The role to be played by the Central and State Governments in regard to mineral development has been extensively dealt in the Mines and Minerals (Development and Regulation) Act, 1957 and Rules made under the Act by the Central Government and the State Governments in their respective domains. The provisions of the Act and the Rules will be reviewed and harmonised with the basic features of the new National Mineral Policy. In future the core functions of the State in mining will be facilitation and regulation of exploration and mining activities of investors and entrepreneurs, provision of infrastructure and tax collection. In mining activities, there shall be arms length distance between State agencies (Public Sector Undertakings) that mine and those that regulate. There shall be transparency and fair play in the reservation of ore bodies to State agencies on such areas where private players are not holding or have not applied for exploration or mining, unless security considerations or specific public interests are involved. Recently, the Union Government after reviewing the current mining sector, mineral development and keeping in view the availability of the valuable finite resource have announced the National Mineral Policy (NMP))- 2010. Research organisations, including the National Mineral Processing Laboratories of the Indian Bureau of Mines should be strengthened for development of processes for beneficiation and mineral and elemental analysis of ores and ore dressing products. There shall be co-operation between and co-ordination among all organisations in public and private sector engaged in this task.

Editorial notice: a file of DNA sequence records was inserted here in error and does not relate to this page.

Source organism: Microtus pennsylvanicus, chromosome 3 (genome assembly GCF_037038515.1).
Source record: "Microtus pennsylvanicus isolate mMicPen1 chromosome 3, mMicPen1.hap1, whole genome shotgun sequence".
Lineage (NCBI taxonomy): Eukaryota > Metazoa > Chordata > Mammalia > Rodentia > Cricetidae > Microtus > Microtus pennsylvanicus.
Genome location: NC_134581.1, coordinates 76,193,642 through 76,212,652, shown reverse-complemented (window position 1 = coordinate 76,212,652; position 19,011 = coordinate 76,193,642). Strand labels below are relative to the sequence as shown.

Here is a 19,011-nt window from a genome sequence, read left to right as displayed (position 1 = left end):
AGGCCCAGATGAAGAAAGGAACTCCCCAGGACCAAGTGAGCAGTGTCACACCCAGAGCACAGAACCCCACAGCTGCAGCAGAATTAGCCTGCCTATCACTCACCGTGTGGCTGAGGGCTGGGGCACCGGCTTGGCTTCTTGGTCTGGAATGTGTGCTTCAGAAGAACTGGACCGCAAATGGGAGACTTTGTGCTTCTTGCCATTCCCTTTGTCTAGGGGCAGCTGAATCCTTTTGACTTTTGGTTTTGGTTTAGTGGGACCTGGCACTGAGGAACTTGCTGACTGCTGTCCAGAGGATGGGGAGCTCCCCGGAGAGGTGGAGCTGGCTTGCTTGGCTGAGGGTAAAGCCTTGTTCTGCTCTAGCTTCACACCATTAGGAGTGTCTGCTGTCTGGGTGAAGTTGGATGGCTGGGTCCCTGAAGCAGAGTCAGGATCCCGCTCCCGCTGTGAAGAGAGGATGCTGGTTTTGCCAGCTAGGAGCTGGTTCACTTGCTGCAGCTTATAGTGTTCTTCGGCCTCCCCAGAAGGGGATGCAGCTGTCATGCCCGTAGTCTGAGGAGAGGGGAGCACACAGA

Waste management: Project Opportunities in Karnataka